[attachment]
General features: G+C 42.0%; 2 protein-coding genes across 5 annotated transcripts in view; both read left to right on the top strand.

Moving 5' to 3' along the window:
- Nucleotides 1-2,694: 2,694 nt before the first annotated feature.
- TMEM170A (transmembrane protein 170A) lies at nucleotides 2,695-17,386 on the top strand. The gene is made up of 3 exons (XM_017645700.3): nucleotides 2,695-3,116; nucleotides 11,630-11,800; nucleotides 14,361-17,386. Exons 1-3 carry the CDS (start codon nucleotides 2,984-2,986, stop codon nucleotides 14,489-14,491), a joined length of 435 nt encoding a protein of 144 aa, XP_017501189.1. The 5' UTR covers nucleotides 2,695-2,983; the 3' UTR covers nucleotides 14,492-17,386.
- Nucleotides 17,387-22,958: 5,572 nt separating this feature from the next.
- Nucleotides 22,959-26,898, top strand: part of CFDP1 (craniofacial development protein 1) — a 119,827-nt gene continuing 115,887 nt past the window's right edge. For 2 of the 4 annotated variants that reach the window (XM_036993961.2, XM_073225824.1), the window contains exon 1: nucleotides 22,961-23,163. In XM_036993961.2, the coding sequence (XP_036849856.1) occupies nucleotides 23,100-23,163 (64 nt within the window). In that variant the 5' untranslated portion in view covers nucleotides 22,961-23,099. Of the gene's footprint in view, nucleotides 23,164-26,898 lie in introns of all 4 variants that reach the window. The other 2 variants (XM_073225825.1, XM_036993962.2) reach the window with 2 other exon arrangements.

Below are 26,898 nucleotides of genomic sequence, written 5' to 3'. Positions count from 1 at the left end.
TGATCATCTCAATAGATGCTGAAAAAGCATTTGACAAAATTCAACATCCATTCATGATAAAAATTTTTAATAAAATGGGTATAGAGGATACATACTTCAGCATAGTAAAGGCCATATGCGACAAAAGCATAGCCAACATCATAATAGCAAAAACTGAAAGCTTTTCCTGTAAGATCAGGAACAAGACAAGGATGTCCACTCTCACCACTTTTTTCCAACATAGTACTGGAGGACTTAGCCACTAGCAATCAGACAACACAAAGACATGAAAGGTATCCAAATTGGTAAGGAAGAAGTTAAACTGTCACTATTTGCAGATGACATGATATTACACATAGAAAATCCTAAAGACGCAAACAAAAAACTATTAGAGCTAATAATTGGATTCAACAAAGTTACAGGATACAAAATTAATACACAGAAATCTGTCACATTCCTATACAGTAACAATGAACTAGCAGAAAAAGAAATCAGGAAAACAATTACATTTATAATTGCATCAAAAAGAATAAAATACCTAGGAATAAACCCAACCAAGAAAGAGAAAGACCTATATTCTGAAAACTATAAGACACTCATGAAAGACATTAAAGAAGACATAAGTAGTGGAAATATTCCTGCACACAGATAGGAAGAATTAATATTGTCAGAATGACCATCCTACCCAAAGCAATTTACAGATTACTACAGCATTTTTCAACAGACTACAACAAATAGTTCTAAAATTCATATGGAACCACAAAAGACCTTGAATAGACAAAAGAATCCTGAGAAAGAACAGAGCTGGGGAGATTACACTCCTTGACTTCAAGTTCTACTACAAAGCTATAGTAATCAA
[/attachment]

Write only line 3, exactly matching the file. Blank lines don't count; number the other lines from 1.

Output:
- Nucleotides 1-2,694: 2,694 nt before the first annotated feature.